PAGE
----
The words of George W. Bush and Tony Blair served to rally and explain. Yet nothing the president or the prime minister said clarified the sense of allied purpose as effectively as the chilling image of Osama bin Laden carried into American homes shortly after the United States and Britain launched strikes against Afghanistan. Listen carefully to the terrorist mastermind, and he all but admitted responsibility for the murderous attacks on the World Trade Center and the Pentagon. "America is full of fear," he declared. "Thank God for that."
The past four weeks, Americans and others have attempted to understand what kind of people could hijack airliners and use them like missiles, crashing into buildings, killing thousands. Many have asked whether somehow this country invited such devastation. The thinking is flawed.
Bin Laden and others recite grievances. Then again, Saddam Hussein gassed his own people and invaded his neighbor. Few have worked as tirelessly as American diplomats to bring Palestinians and Israelis to a negotiated settlement. What justification can there be for the atrocities of Sept. 11?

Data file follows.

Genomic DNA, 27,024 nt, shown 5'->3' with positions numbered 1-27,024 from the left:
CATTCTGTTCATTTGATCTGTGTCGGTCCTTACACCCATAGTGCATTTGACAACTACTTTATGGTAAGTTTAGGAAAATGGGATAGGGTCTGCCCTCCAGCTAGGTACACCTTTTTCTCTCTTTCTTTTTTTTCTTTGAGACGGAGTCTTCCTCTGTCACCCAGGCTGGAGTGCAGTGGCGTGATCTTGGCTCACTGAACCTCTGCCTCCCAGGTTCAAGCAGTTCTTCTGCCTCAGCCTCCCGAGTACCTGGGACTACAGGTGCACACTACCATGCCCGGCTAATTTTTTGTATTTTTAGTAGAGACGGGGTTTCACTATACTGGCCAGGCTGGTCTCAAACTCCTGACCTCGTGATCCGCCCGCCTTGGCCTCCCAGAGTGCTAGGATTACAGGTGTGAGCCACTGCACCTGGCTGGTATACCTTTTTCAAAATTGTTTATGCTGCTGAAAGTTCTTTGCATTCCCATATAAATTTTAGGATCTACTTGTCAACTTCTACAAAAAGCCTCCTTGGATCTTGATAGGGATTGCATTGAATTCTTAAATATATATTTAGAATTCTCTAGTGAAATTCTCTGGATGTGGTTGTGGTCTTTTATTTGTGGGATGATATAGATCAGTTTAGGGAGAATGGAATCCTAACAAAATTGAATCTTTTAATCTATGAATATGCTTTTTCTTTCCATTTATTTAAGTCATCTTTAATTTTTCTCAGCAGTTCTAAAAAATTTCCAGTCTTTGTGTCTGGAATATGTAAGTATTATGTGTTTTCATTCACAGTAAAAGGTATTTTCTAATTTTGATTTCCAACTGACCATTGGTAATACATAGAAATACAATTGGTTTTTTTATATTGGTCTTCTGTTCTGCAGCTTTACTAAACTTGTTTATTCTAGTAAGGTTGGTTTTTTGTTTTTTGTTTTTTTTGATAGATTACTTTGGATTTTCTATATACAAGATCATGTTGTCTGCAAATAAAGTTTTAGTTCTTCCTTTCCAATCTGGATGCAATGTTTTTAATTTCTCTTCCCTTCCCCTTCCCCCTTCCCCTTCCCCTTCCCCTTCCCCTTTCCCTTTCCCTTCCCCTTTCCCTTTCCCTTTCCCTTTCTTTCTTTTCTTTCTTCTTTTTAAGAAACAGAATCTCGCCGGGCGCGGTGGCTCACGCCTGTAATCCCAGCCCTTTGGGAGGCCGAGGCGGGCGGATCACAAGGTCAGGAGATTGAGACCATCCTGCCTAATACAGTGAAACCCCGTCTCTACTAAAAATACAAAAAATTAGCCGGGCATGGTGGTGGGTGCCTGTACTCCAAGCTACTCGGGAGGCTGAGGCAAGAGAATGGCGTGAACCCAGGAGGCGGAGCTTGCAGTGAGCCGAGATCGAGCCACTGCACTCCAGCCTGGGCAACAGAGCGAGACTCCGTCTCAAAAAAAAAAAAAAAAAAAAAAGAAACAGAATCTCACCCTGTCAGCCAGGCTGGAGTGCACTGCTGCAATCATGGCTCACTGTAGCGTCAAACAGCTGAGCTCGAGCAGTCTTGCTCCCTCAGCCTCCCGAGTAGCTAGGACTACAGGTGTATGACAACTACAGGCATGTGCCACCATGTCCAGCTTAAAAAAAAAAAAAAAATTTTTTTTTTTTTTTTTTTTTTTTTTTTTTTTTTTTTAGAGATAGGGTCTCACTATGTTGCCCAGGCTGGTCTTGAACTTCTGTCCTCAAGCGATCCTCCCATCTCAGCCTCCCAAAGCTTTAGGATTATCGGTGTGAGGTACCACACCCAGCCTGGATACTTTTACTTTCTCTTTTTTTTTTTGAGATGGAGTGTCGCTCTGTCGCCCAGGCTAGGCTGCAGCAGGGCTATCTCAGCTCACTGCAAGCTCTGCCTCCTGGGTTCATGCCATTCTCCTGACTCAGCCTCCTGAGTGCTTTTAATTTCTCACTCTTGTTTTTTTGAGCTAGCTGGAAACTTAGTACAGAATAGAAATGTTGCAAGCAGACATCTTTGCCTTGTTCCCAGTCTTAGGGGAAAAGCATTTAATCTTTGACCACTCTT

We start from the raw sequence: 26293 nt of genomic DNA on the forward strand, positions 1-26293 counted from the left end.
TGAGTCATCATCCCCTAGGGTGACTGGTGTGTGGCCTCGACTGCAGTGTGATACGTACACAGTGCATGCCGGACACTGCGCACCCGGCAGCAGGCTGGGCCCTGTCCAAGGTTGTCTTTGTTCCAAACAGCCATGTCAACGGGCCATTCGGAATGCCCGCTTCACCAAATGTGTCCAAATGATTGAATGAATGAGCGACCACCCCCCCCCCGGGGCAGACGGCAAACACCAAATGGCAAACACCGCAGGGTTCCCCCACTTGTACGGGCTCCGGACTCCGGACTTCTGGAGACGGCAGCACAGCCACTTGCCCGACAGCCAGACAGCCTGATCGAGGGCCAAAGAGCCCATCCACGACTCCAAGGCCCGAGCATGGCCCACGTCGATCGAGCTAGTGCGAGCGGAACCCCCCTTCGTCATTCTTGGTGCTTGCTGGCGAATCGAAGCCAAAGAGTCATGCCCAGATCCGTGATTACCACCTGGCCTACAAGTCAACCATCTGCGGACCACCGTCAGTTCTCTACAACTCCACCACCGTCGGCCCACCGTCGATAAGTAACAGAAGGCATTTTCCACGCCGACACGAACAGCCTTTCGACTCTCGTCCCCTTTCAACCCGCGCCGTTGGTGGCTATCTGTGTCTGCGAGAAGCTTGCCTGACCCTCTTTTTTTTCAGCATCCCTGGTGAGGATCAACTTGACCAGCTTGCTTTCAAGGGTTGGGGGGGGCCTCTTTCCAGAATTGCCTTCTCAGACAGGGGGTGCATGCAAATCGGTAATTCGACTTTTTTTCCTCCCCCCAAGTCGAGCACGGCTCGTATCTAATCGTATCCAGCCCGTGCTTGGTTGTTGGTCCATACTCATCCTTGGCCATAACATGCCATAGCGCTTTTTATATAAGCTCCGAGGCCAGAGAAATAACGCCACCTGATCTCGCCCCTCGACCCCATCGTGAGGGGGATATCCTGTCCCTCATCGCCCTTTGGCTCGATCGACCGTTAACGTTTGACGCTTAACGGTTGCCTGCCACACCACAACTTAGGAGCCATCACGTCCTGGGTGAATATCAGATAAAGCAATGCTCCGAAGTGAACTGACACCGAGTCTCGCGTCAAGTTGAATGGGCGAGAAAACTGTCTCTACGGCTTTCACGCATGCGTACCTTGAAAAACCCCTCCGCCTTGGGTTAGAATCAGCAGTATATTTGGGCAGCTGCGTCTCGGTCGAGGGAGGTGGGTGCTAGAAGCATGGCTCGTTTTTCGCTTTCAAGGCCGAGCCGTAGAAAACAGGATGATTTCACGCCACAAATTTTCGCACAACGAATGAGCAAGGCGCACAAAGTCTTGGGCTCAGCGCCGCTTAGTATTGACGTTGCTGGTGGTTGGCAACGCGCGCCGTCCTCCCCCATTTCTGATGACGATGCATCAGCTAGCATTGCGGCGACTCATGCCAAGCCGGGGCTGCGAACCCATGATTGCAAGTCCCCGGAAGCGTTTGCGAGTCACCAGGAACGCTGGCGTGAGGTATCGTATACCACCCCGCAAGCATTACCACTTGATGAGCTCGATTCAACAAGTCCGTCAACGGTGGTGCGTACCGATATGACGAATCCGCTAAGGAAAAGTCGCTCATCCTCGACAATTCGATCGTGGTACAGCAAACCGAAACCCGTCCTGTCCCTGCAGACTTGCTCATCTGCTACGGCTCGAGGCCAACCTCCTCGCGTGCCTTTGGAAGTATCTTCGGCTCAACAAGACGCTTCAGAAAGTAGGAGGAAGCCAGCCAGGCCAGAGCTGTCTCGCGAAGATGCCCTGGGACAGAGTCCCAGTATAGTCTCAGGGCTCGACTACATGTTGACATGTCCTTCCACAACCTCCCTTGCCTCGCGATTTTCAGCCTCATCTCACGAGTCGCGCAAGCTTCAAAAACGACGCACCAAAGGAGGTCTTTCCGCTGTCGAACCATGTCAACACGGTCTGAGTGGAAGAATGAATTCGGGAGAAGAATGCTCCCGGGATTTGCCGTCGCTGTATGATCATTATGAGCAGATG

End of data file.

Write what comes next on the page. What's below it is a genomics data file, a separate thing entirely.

As both the president and the prime minister explained, the Taliban rulers of Afghanistan had their choice. They could cooperate in the pursuit of bin Laden, who has been their "guest," or they could face the consequences of not doing so. They chose the latter, and thus, the military campaign -- cruise missiles and bombers deployed to disrupt and destroy the infrastructure of terror, setting the stage for a prolonged fight.
Critics had begun to fret that too much attention had been paid to forging an international coalition. In truth, the president and his team have been appropriately steady and inclusive. Blair reported the evidence against al-Qaeda, the terrorist organization led by bin Laden. Donald Rumsfeld, the secretary of defense, made the rounds of jittery leaders last week, reiterating the American case and, just as important, their own stake in the mission.
It matters both politically and symbolically that the mission includes a humanitarian component, just as Bush reaching out to Islamic leaders resonated. Airdrops of food and medicine fall far short of what Afghans truly need. Rumsfeld stressed that a single "silver bullet" won't shatter a terrorist network. The task requires many facets. One involves firepower, another, winning the hearts and minds of Afghans and others in the region.
The British prime minister talked about "reason and resolve." Those are indispensable weapons in this very different war. Even the clarifying image of bin Laden shouldn't distract. If he were to disappear tomorrow, the fight wouldn't change. Another killer would step forward.
The president advised that "the battle is broader." Americans can take precautions at home, securing airports, watching borders, improving intelligence. They must also pursue terrorists on their own turf, cleverly, harshly, relentlessly. The fight on that front has now rightly begun.